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Public Accounts Committee brands GP data upload system a failure

The Public Accounts Committee (PAC) raises concerns over lack of testing of GP Extraction Service, the IT system used in the NHS patient database

The Public Accounts Committee (PAC) has called the GP Extraction Service (GPES) a disaster after years of delays, overspend and failure to test the system properly.

During a PAC hearing earlier this week, chair Meg Hillier said the project had been a "fiasco" after delays and costs spiralling out of control.

The system was designed as an NHS-wide service, including the extraction of data for the controversial project to create a central database of anonymous patient records for research and analysis purposes.

Work on the GPES programme, which was set up by the Department of Health and the NHS Information Centre (NHS IC) to collect data from GP clinical systems from 8000 GP practices in England, was originally due to start in  2010. The system is now run by the Health and Social Care Information Centre (HSCIC), which inherited the project from the NHS IC in 2013.

Earlier this year, the National Audit Office (NAO) published a report which showed that costs of the project had risen from £14m to £40m and said the system was unlikely to have a long-term future. It went live in 2014, but has so far only served one customer – NHS England – according to the NAO report.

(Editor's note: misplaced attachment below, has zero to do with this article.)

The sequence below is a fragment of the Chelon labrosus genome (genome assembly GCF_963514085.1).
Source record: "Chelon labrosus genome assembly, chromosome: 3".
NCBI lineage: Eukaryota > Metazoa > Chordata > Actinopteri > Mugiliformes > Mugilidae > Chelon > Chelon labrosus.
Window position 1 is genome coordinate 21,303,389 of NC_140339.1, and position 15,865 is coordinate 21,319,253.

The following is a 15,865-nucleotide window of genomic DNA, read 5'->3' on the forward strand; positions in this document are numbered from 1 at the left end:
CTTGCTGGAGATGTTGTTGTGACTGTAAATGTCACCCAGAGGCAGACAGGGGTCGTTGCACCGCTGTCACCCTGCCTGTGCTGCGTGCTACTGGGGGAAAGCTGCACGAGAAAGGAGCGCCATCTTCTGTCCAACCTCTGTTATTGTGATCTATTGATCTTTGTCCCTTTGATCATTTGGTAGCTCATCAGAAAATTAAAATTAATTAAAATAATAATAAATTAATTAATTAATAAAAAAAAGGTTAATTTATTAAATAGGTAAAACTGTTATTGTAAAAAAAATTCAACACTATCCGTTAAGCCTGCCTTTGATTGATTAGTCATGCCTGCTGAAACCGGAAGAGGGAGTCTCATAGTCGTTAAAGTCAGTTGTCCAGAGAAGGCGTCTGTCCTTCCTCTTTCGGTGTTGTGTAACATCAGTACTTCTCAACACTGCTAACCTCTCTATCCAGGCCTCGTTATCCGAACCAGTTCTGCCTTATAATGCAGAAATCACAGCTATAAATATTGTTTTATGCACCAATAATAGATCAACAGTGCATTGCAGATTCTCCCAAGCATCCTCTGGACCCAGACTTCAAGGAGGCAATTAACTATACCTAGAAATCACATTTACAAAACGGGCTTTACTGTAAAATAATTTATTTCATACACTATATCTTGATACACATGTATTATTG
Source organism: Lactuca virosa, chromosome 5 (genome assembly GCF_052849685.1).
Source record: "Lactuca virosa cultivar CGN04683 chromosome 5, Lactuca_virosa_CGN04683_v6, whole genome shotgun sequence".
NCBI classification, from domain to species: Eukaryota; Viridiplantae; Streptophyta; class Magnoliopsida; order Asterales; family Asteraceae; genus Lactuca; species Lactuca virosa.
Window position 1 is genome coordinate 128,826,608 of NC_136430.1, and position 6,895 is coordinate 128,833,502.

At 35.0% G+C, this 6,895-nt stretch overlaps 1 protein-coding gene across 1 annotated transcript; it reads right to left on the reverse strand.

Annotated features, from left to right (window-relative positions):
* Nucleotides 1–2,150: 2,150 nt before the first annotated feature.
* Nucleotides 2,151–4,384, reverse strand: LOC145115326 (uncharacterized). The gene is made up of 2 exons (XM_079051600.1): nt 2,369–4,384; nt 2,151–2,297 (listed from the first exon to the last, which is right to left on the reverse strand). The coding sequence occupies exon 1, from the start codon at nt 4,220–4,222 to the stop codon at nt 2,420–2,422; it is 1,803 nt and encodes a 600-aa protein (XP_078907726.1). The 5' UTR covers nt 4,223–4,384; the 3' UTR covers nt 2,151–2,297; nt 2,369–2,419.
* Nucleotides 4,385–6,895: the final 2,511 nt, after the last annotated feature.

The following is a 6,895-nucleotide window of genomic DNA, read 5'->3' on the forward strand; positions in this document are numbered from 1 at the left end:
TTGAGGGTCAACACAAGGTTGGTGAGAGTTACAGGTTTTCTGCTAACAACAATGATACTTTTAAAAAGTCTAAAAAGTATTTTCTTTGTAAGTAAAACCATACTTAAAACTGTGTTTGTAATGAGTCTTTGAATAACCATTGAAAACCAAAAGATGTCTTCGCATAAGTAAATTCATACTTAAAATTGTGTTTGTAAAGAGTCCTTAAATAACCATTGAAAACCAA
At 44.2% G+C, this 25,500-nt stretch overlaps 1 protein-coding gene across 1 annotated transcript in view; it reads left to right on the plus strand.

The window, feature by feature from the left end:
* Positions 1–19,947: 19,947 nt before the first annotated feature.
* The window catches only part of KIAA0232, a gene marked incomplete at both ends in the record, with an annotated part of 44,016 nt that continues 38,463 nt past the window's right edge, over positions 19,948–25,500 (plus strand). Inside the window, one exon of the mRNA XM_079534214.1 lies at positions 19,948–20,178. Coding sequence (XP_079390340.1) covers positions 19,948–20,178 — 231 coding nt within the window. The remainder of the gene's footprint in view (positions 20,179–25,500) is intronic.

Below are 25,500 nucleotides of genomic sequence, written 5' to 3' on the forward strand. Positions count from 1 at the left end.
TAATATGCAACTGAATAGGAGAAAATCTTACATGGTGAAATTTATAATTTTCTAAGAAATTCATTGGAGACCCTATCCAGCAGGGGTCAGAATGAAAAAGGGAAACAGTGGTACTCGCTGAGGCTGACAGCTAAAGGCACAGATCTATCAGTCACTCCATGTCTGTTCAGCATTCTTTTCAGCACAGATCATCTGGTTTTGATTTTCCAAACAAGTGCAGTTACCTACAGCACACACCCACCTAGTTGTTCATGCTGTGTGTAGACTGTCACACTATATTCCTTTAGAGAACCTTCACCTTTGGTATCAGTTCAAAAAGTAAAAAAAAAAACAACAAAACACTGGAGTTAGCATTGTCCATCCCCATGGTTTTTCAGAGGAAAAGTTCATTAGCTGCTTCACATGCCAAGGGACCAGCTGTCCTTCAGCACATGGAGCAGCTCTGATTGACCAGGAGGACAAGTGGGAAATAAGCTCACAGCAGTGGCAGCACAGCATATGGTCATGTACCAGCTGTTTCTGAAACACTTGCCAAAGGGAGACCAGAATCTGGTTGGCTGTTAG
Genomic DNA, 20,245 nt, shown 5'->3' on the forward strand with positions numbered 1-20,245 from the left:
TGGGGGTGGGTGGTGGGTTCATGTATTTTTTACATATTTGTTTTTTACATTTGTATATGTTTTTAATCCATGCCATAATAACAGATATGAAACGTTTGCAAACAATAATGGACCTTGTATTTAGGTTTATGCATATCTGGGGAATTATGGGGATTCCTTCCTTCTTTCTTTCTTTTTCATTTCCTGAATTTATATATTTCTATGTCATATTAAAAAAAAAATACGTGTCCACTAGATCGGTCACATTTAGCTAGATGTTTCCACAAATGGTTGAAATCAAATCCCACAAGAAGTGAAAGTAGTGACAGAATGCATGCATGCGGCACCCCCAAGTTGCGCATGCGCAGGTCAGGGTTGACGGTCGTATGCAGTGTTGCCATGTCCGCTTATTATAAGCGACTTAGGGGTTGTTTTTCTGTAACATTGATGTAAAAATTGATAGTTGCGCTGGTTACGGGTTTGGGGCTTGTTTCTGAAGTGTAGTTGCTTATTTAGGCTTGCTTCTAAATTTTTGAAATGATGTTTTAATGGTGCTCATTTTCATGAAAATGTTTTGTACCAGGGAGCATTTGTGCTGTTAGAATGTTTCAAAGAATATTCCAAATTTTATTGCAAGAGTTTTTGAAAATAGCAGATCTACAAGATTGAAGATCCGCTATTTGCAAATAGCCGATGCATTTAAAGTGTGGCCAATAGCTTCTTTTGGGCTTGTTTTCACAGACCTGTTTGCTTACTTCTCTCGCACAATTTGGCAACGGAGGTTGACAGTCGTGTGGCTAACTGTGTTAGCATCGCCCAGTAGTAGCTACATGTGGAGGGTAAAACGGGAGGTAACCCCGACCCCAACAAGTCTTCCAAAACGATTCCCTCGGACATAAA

“The situation at the moment is that we are late. We have looked very hard at the costs, but we are satisfied that we can make the programme work to its original specification and, more crucially, because there are now more requirements of the system,” HSCIC chief executive Andy Williams told the PAC earlier this week.

IT service provider Atos was awarded an £8m contract in 2011 to support GPES. In 2013, the system was signed off as working. “Shortly afterwards, it was discovered that it wasn’t,” Williams said.

"The question tthe team had to answer then was whether they should try to rectify what they had to make it work and meet its original requirements – or throw everything out and start again."

He said that he did not “with hindsight, believe the testing regime was sufficiently robust” and that the team were effectively “marking their own homework”.

However, he added that the HSCIC works differently and that “no programme enters live service without being separately tested by a completely different part of the organisation".

The PAC also critisised the management behind the implementation of the system, which has had ten programme directors in five years.

"How do you get to the point where you can have 10 in five years without someone saying, 'There is something systemically wrong here'? How does one get to that point?” Richard Bacon MP asked.

Williams said he agreed that the governance of the programme was “not fit for purpose”.

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